As a physician, buying your first home marks a major milestone in your life. After enduring challenging schedules, board exams, and seeing lots of patients, it’s time to have a place of your own.
Unfortunately, many of my physician clients make mistakes when buying their first homes, and these mistakes can cost them thousands of dollars over the long term.
So, I thought I’d write a post listing out the 4 most common mistakes physicians make as first-time homebuyers to help you avoid them. Here they are:
Hiring a Realtor Who Isn’t An Expert
Do your due diligence and find a Realtor who has been in business 10+ years. You want to hire a Realtor who is an expert in the area and who can provide referrals or examples of past deals they have closed.
Choosing an inferior realtor will almost always leave you paying more since they aren’t as skilled at negotiations. They might also be slow to communicate not only with the sellers but with you as well. Plus, you don’t want them to waste your time looking at homes that really don’t meet your criteria.
An expert in the area will be able to run comparative market analysis (CMA also known as “Comps”) for the home you are looking to buy. They’ll also be able to help nail down a price range that will help you get a home with most of the things on your wish list.
Not Taking All Expenses Into Account
Just because your lender is excluding your student debt in your physician loan doesn’t mean that you shouldn’t factor in your current and future payments. This is especially true if you are still in training with low payments due to the IBR program you are in.
It’s important to think about future increases in your wages and expenses to make sure that you can afford the house in the long term (5+ years out,) even if you do not intend to be in that house in 5 years.
The market can turn at any time (just like the stock market), so don’t get caught having to stay and live in a house that you stretched your budget to get into. Instead, plan and crunch the numbers as much as possible before making one of the biggest purchases of your life.
Not Knowing the True Cost to Own a Home
This is not just referring to potential HOA dues but more importantly, understanding if the community has any city imposed special fees. In my local market of Las Vegas, these are referred to as SID’s (Special Improvement District) and LID’s (Local Improvement District) fees. In California, these fees are commonly referred to as Mello Roos.
These fees can be thought as another form of property tax on your new home. The fee is placed in the home when the city installs services to what was an undeveloped portion of land that the developer is building on. A few examples of what the fees could represent could be for sewer plumbing, roads, street lights or fire hydrants. When it’s a brand new home, the developer can choose to pay back the loan and raise the cost of the home or they could let the fees stay with each home and have the new home owner pay it back over the next 10-20 years on average.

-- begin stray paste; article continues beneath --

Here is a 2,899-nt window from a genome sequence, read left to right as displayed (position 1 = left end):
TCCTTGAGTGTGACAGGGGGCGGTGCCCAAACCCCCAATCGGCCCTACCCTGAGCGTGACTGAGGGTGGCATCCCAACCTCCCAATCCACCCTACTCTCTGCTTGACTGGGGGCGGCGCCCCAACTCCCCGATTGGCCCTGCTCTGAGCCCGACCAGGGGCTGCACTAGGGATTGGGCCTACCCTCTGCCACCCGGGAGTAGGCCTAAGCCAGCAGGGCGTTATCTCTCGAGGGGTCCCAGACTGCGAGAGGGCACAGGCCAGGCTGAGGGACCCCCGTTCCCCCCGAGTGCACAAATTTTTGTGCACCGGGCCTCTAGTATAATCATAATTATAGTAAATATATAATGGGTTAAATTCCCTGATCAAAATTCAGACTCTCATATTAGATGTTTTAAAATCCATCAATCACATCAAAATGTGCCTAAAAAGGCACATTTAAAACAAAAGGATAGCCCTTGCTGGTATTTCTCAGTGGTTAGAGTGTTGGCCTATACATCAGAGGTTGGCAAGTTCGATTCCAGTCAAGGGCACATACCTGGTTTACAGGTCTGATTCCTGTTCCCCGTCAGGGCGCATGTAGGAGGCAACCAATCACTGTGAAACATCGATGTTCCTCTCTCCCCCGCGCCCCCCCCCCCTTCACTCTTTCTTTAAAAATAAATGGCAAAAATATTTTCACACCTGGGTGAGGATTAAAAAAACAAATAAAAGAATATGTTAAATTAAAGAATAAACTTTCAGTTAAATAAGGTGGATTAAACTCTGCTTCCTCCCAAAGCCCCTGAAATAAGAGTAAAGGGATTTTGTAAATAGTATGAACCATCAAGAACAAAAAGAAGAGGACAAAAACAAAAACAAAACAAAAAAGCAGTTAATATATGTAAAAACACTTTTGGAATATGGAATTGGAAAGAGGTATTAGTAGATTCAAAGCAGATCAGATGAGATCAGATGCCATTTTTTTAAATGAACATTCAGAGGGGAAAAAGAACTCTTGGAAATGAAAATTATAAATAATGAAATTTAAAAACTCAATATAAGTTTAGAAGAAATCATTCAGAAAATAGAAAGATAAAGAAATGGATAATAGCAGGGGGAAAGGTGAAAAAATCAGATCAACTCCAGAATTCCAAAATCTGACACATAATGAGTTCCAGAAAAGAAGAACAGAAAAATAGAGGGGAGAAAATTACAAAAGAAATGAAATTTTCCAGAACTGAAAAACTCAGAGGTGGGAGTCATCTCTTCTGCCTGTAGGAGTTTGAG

If you aren’t buying a new home, some if not all of this fee will be paid down but you still need to make sure you are aware that it might exist. While the fees vary by area, they commonly range between $50-$300/mo. I have heard these fees being as high as $500/mo and amortized over 40 years! That is a potential $200,000+ responsibility on top of the mortgage, HOA, property tax and normal fixed expenses like gas and electric.
Focusing Too Much on Interest Rates
Locking in a good interest rate is important, but if you focus too much on that, you might forget to compare closing costs at various lenders. Physicians can potentially save thousands by comparing their closing costs at various lenders. If they are only using a doctor loan, this narrows the options quite a bit.
Speaking of doctor loans (which I will go over in more depth in a future post), just because the option is available doesn’t mean you have to take it. The fact that this type of loan exists is still quite strange to me, but I understand how useful it could be to future physician home buyers.
Still, if the only way you can buy the home is with a doctor loan, it might not be the best purchase or the right time to purchase a home. Consulting with a fee only financial planner can help you determine how much home you can afford.
Remember, be careful. Trusting the bank offering the loan or your real estate agent that on paper you can afford it isn’t wise because they have a conflict of interest. Remember, they get paid by you when you purchase a home, and they do not have a fiduciary duty to you. Fee only financial advisors do, though.
So, if you have any questions about the process, I’m more than happy to help. Your first 30-minute consultation call is free with me too, and I can help you avoid many of the common mistakes above so you’ll be much more prepared to purchase your first home.